Oct. 16 (Bloomberg) -- Jefferies Group Inc. had its credit rating cut to one level above junk by Moody’s Investors Service, which cited concern that the New York-based investment bank may struggle to manage risk after its expansion.
Jefferies was reduced to Baa3, the lowest investment grade, from Baa2, the ratings firm said today in a statement.
“Since the onset of the financial crisis in 2007, Jefferies has grown significantly and opportunistically,” Moody’s said. “This growth also introduces risks as the firm integrates the people and operations that it has acquired, and establishes long-term discipline around risk-taking.”
The firm, run by Chief Executive Officer Richard Handler, 51, for more than a decade, has boosted headcount by 68 percent since 2008 to more than 3,800 as bigger rivals contracted in the wake of the financial crisis. Handler has said the firm is focusing on transparency and managing risk after the collapse of MF Global Holdings Ltd. last year fueled investor concern that Jefferies might be hurt by Europe’s market turmoil.
“Being a mid-sized firm has enabled Jefferies’s most senior management to remain highly engaged” in risk management, Moody’s said. “As the firm continues on its growth path, the ability of its senior leaders to remain as highly involved will diminish.”
Moody’s has downgraded more than a dozen of the world’s biggest banks, including Credit Suisse Group AG, Morgan Stanley and Citigroup Inc., this year amid an industrywide review of firms with significant capital-markets operations. Risks of outsized losses are “inherent” in that business, Moody’s said in June.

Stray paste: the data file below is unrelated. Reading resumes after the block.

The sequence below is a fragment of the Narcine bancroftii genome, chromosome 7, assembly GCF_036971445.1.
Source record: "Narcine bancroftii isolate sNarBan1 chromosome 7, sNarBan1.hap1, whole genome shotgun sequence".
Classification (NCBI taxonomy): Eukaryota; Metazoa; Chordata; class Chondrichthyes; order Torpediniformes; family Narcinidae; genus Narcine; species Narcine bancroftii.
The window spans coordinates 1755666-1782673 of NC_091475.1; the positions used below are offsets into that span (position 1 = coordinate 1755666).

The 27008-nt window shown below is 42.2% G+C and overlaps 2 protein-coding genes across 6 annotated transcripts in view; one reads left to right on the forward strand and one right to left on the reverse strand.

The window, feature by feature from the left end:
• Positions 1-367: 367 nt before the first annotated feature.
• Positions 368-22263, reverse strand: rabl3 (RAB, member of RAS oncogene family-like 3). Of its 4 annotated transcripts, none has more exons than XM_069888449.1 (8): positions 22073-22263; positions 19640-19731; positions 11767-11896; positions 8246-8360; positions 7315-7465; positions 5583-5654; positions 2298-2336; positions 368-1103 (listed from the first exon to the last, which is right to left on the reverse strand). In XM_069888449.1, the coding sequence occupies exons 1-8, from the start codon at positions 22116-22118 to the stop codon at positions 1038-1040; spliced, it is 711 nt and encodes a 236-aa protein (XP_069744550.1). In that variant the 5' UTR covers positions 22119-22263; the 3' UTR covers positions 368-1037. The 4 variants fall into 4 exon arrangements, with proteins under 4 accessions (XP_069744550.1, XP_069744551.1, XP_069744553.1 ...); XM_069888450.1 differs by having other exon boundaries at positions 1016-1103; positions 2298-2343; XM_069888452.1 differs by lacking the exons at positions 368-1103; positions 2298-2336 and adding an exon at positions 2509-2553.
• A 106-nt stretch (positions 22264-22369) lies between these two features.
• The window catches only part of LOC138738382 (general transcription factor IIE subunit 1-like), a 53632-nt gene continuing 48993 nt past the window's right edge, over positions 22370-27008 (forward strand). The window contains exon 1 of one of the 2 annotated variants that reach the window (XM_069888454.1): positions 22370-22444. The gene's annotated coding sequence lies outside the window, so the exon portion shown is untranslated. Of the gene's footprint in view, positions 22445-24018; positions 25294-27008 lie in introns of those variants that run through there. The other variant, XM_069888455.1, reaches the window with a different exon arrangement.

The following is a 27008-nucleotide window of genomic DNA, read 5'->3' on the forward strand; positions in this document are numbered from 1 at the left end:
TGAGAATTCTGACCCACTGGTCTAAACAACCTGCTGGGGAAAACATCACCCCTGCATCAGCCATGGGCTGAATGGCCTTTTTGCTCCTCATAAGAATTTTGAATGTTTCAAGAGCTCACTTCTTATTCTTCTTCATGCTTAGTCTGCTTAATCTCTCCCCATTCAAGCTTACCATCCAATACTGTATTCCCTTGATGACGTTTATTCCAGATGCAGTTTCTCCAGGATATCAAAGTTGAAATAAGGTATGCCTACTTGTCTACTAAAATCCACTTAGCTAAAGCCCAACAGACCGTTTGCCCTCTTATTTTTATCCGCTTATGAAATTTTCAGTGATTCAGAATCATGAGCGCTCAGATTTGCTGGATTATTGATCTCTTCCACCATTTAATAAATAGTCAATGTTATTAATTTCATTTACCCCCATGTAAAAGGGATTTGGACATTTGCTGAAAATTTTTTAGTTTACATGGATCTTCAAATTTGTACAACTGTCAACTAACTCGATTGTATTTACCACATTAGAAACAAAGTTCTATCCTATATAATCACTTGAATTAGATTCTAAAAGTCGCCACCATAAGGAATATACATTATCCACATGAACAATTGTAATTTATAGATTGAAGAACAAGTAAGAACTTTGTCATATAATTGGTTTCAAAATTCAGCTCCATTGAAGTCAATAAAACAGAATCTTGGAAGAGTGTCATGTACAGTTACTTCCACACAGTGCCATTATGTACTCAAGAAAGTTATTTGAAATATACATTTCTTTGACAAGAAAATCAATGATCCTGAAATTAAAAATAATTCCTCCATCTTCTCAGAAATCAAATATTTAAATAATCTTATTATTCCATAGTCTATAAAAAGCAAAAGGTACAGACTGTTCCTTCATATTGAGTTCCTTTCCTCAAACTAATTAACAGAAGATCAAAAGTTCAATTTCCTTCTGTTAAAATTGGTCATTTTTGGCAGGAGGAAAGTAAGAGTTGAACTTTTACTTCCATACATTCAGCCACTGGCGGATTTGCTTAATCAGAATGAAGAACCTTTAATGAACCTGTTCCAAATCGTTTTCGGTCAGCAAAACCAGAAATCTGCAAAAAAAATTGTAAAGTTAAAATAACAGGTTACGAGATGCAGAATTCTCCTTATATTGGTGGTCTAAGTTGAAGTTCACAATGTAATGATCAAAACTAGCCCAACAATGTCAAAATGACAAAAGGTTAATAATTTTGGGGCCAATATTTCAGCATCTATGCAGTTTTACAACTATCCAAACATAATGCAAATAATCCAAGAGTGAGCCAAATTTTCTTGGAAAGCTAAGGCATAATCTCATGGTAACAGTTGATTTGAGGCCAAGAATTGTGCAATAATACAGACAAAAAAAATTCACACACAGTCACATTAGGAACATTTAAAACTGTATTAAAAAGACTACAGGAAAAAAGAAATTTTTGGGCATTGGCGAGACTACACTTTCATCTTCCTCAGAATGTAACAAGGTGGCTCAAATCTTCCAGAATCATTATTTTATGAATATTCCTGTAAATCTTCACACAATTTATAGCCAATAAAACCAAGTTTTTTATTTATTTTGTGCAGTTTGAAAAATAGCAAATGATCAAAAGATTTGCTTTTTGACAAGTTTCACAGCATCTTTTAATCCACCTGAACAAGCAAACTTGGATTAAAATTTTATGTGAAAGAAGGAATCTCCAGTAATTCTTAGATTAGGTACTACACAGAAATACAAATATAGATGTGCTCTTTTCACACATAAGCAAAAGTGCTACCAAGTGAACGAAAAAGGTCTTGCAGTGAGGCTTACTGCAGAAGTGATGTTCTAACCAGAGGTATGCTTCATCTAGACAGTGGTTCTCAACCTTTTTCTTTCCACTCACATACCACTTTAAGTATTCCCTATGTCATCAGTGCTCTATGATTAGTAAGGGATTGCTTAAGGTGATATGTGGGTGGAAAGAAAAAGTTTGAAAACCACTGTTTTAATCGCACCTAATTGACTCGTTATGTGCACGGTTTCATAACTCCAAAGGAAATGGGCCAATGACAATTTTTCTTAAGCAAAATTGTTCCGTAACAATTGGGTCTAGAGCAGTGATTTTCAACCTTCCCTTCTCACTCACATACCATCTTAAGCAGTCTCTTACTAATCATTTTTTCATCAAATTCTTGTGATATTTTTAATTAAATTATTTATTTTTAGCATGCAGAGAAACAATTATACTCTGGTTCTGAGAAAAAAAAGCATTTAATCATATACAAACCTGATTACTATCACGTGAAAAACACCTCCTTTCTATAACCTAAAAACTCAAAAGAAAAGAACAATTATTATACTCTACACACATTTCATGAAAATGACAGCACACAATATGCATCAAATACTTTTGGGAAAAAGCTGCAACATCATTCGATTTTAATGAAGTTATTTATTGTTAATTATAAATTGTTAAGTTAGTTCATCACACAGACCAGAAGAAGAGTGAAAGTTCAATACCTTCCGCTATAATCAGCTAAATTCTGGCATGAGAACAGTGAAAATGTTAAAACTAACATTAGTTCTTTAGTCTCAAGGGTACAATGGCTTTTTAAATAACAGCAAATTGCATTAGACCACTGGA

Richard Khaleel, a spokesman for Jefferies, declined to comment.
The ratings company said Jefferies avoided key risk-management missteps during its expansion. “The firm has kept leverage down, avoided costly acquisitions and has generally shied away from illiquid, concentrated positions,” helping it maintain a less complex balance sheet than larger competitors, Moody’s said.
Jefferies, which is about 1/28th the size of Goldman Sachs Group Inc., more effectively avoided trading losses this year than larger Wall Street rivals. The company said it had trading losses on three days for the first nine months of its fiscal year, according to company filings. That compares with 29 days at New York-based JPMorgan Chase & Co. and 19 days at Morgan Stanley in the first six months of 2012.
Jefferies’s net exposure to sovereign issuers, corporations, financial institutions and structured products in Greece, Ireland, Italy, Portugal and Spain was negative $20.4 million at the end of August, the firm said in a filing last week. That figure decreased from a net short of $125.4 million on May 31.
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